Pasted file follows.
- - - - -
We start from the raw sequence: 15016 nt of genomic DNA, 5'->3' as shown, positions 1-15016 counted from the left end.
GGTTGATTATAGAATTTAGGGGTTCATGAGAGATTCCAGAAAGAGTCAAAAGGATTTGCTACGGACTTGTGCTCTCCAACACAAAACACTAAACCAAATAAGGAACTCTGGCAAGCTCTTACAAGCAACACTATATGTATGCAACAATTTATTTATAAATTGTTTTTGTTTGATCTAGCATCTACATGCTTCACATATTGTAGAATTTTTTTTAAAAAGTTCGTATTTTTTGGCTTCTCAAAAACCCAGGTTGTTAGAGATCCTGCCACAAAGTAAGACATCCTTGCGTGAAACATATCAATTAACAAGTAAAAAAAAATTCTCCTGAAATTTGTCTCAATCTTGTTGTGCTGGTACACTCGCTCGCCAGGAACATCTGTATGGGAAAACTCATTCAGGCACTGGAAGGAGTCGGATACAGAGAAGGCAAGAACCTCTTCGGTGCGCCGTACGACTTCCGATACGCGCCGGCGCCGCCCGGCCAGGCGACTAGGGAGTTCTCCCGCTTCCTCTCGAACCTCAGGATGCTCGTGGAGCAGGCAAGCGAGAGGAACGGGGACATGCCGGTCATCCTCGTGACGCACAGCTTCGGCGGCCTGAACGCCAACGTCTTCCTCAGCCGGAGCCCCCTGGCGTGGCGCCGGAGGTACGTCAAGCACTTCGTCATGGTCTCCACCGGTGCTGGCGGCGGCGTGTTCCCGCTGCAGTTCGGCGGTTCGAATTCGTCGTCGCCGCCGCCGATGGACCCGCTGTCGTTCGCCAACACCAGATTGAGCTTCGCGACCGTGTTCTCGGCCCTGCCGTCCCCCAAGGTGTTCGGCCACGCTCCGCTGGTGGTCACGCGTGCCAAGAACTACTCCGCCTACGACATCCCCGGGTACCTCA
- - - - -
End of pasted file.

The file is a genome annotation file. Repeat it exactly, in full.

We start from the raw sequence: 15016 nt of genomic DNA, 5'->3' as shown, positions 1-15016 counted from the left end.
GGTTGATTATAGAATTTAGGGGTTCATGAGAGATTCCAGAAAGAGTCAAAAGGATTTGCTACGGACTTGTGCTCTCCAACACAAAACACTAAACCAAATAAGGAACTCTGGCAAGCTCTTACAAGCAACACTATATGTATGCAACAATTTATTTATAAATTGTTTTTGTTTGATCTAGCATCTACATGCTTCACATATTGTAGAATTTTTTTTAAAAAGTTCGTATTTTTTGGCTTCTCAAAAACCCAGGTTGTTAGAGATCCTGCCACAAAGTAAGACATCCTTGCGTGAAACATATCAATTAACAAGTAAAAAAAAATTCTCCTGAAATTTGTCTCAATCTTGTTGTGCTGGTACACTCGCTCGCCAGGAACATCTGTATGGGAAAACTCATTCAGGCACTGGAAGGAGTCGGATACAGAGAAGGCAAGAACCTCTTCGGTGCGCCGTACGACTTCCGATACGCGCCGGCGCCGCCCGGCCAGGCGACTAGGGAGTTCTCCCGCTTCCTCTCGAACCTCAGGATGCTCGTGGAGCAGGCAAGCGAGAGGAACGGGGACATGCCGGTCATCCTCGTGACGCACAGCTTCGGCGGCCTGAACGCCAACGTCTTCCTCAGCCGGAGCCCCCTGGCGTGGCGCCGGAGGTACGTCAAGCACTTCGTCATGGTCTCCACCGGTGCTGGCGGCGGCGTGTTCCCGCTGCAGTTCGGCGGTTCGAATTCGTCGTCGCCGCCGCCGATGGACCCGCTGTCGTTCGCCAACACCAGATTGAGCTTCGCGACCGTGTTCTCGGCCCTGCCGTCCCCCAAGGTGTTCGGCCACGCTCCGCTGGTGGTCACGCGTGCCAAGAACTACTCCGCCTACGACATCCCCGGGTACCTCA